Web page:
A Goodbye Rush Limbaugh Limerick

by Joel Kravitz


Rush Limbaugh is gone but will not be forgotten. The evolution of his brand mirrors the changing dynamics of party politics. He began as a conservative “Patriot.” Conservative and patriotic do not describe the virulent speech he subscribed to at the end.

Back in the early 90’s I was a listener, and, make no mistake, I was never a fan. I listened because I was intrigued by his rhetoric and how he was becoming what is now called “an influencer.” Rush Limbaugh was the beginning of the fascist movement in the Republican party and he motivated me to use my creativity to oppose the propaganda he was putting out there.

However, on one occasion, we shared a similar view on something and Rush read one of my limericks on the air. Here’s the setup – I wrote this when the Congressional banking scandal broke. The Congressional Bank was honoring bad checks and there were many offenders. Not a good look for Congress. I submitted my take with these five lines –

So a little bad math was detected
And their feeble excuses rejected.
With a few rubber checks
And extramarital sex…
If I ran, I just might get elected!
This was the start of my political limerick punditry.

6 Comments to “A Goodbye Rush Limbaugh Limerick”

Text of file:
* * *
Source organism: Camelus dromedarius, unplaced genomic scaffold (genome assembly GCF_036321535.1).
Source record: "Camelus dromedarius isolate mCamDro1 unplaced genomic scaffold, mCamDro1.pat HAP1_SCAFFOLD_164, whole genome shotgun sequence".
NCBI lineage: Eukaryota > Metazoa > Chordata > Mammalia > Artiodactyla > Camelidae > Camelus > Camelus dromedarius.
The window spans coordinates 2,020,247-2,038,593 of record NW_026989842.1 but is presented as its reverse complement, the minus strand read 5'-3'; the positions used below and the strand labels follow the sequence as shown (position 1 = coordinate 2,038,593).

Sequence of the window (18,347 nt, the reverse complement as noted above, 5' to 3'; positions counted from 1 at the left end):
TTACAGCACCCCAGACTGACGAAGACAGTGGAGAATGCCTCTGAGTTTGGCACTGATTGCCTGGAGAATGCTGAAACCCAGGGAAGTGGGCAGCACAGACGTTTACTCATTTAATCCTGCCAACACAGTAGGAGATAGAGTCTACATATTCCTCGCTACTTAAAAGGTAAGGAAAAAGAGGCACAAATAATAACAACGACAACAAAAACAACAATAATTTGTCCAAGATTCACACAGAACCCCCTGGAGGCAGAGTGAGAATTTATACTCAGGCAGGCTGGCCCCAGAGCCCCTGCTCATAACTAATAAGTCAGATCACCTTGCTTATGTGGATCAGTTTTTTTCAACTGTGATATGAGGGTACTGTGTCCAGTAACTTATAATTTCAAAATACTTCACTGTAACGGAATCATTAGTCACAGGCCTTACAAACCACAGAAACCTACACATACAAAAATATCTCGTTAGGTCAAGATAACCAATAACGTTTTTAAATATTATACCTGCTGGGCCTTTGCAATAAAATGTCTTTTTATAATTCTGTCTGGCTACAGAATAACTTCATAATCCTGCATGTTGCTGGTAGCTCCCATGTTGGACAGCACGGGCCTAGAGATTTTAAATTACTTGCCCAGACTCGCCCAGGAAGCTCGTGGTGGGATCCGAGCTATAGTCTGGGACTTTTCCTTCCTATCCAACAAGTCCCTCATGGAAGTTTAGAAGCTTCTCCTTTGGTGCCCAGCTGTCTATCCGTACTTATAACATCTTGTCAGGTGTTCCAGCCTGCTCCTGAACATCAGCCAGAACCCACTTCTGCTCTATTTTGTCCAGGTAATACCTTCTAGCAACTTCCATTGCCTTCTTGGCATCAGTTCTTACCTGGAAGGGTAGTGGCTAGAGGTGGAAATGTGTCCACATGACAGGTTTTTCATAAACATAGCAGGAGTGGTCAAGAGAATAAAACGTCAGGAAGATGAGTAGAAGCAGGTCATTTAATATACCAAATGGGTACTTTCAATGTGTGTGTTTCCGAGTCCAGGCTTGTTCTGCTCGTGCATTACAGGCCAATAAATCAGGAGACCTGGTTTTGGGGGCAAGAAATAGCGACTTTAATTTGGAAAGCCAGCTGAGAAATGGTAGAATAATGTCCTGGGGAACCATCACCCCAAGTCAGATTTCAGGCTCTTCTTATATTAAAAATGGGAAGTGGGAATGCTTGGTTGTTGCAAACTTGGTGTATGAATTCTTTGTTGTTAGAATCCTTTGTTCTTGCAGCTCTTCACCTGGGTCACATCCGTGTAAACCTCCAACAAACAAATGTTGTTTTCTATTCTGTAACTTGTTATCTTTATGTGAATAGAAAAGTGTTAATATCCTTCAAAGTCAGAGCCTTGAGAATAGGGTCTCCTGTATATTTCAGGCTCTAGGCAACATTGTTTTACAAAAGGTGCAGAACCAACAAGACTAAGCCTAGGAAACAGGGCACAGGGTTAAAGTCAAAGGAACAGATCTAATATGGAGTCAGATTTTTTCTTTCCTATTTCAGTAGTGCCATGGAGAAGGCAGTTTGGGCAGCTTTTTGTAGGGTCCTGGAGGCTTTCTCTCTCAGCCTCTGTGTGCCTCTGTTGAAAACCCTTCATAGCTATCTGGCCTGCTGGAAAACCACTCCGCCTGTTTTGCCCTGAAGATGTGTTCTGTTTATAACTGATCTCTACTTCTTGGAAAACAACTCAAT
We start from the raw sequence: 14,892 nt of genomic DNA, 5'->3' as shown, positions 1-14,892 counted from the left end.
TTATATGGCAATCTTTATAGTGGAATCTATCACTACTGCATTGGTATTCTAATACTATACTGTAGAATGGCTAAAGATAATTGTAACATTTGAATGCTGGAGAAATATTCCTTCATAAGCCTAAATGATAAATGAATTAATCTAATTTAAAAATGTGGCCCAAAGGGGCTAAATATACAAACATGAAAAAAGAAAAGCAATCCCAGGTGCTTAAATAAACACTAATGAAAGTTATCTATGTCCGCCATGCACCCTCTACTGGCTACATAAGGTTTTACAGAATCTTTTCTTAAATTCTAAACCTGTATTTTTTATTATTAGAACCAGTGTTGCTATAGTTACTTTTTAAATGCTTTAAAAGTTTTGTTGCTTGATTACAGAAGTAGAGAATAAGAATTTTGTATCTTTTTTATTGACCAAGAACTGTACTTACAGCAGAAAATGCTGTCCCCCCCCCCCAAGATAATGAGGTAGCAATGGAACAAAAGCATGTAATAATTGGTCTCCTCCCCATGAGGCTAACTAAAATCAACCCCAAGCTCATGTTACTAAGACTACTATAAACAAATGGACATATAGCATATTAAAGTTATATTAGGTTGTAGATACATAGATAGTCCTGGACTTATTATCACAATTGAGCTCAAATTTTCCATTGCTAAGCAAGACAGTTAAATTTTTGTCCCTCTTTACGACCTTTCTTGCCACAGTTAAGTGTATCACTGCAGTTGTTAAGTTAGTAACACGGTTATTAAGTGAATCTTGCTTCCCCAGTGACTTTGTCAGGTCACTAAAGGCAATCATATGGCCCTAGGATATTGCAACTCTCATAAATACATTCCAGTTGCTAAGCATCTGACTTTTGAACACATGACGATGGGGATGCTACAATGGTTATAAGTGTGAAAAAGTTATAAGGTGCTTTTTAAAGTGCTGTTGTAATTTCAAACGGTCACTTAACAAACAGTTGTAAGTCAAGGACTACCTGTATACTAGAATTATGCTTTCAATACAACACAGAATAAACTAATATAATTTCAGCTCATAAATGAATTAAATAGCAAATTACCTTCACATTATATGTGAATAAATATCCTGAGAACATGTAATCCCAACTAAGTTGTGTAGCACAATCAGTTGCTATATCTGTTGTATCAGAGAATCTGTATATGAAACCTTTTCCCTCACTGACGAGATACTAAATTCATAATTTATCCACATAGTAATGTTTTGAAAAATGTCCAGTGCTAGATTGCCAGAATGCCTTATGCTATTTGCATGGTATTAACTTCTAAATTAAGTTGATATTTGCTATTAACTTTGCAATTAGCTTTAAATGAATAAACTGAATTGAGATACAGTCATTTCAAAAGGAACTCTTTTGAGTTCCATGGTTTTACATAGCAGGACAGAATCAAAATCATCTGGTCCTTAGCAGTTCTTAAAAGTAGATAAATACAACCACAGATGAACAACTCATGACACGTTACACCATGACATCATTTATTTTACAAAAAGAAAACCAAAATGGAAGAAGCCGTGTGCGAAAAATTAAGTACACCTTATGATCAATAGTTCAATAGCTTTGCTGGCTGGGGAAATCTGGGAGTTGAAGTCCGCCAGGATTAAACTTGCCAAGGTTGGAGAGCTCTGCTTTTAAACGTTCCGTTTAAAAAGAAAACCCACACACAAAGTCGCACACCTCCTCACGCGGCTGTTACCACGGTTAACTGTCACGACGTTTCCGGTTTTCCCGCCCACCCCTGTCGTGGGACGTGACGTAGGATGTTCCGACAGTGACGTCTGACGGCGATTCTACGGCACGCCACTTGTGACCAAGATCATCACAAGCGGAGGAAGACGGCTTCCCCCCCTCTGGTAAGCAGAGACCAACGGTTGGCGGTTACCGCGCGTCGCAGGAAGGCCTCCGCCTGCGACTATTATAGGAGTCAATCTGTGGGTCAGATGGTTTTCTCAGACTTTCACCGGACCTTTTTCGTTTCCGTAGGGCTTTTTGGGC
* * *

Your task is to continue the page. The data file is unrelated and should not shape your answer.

1. I told a friend I was conflicted about his death, her answer, really, don’t be one less horrible person in this world. 🤷‍♀️

  2. When I get bored with (Vancouver’s) CBC and annoyed at CKNW’s ad infestation, I sometimes turn the radio to KGMI (in Bellingham).

    There, sometimes I’d catch Limbaugh’s talk show (nationalized and heavily advertisement laden) giving his morning political sermon, mostly on the atrocities being committed against Trump and his presidency. The ideas he’d blather on about were astonishing, and soon became far more annoying to me than CKNW’s lengthy, frequent commercial breaks.

    I’d often wonder how he got himself to spout some of the absurdities he preached: paranoid theories interspersed with business promotions, as though straight out of a capitalist manifesto, the pages of which I think I could actually hear him shuffling below his microphone. …

    Now, his spirit or consciousness may finally be 100 percent free of the purely cerebrally based agitation and contempt that may have blighted much of his life. Therefor, he may be wondering, ‘Why was I so angry? … I hope I didn’t do too much damage while I was there.’

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